My own art practice is centred on drawing and in the latter half of the seminar I shared an image I have been working on.  ‘The Practitioner Researcher Tree’ attempts to encapsulate the elements needed to foster a culture of practitioner research in the art museum. It represents my sense of an ideal organisational culture.

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The Practitioner Researcher Tree

Underpinning the Practitioner Researcher Tree and providing the necessary support is leadership that is committed to research. These experts model curiosity and maintain a commitment to learning. Embedded at the base of the tree are an explicit set of values and ongoing evaluation. Together these provide clarity and evidence to inform careful and purposeful enquiry. At the core of the tree lie the intertwined principles of trust and risk. These sustain an environment where practitioners feel empowered to explore and test ideas.

This tree is expansive and open, with branches of different knowledge that co-exist non-hierarchically. These are connected throughout the whole and shared through continuous communication. Furthermore, the tree is enriched and shaped by the diverse expertise that it comes into contact with and brings about change through its own explorations. It is part of a wider community of knowledge. The tree, like all living entities, is continuously growing and transforming, but at a pace that is appropriate and sustainable. Finally, the tree requires nurturing so that it develops productively. It cannot be left unattended, but instead thrives on care and attention to its constituent parts.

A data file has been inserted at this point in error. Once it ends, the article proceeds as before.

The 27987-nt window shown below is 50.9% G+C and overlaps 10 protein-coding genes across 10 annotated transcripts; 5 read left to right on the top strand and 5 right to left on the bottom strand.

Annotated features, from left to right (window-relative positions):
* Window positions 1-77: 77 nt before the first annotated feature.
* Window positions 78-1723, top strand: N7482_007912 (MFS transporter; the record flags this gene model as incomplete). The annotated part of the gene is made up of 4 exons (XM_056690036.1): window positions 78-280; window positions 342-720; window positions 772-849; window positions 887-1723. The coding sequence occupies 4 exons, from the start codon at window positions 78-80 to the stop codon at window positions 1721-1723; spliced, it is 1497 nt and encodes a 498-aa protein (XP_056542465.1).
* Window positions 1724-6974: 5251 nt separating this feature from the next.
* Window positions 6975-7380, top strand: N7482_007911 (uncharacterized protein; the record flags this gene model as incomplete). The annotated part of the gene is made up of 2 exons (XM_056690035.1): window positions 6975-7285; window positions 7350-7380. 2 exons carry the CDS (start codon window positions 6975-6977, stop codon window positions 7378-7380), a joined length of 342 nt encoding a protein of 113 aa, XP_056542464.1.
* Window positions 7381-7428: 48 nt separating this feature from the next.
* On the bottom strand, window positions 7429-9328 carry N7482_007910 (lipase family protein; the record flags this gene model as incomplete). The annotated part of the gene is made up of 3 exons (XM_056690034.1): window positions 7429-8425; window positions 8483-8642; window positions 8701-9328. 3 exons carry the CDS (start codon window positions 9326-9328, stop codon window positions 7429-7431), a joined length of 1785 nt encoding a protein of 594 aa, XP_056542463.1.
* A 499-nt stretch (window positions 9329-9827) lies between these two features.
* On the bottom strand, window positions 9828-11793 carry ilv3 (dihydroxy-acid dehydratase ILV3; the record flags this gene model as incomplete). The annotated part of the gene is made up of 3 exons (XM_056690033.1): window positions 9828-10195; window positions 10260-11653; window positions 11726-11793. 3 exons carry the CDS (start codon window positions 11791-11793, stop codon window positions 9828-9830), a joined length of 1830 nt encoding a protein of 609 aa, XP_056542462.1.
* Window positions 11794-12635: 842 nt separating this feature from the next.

The ‘Practitioner Researcher Tree is very much work in progress and I see this image as the first iteration. The process of considering the ideas and how best to communicate these visually is extremely rewarding.  It has helped me to think more laterally and tangentially, to explore connections and move away from a strict linear trajectory.

I received some helpful critical feedback at the seminar on how it might be improved.  At the same time the image prompted interesting discussion, not least on whether the analogy of the tree could be expanded further.  Could I represent the elements such as ‘diverse knowledge’ as the leaves that grow and then fall, replenishing the tree through this ongoing cycle?  Could I include a cross-section of the tree, to make the connection between time and the annual rings that reveal the tree’s age?  In this way the drawing seemed to offer open possibilities for interpretation and exploration.

This feedback and the conversations throughout the two seminars have demonstrated to me the importance of testing ideas with colleagues and the considerable contribution those attending have made to my thinking.  Drawing and dialogue, I am learning, are extremely helpful to my own research process.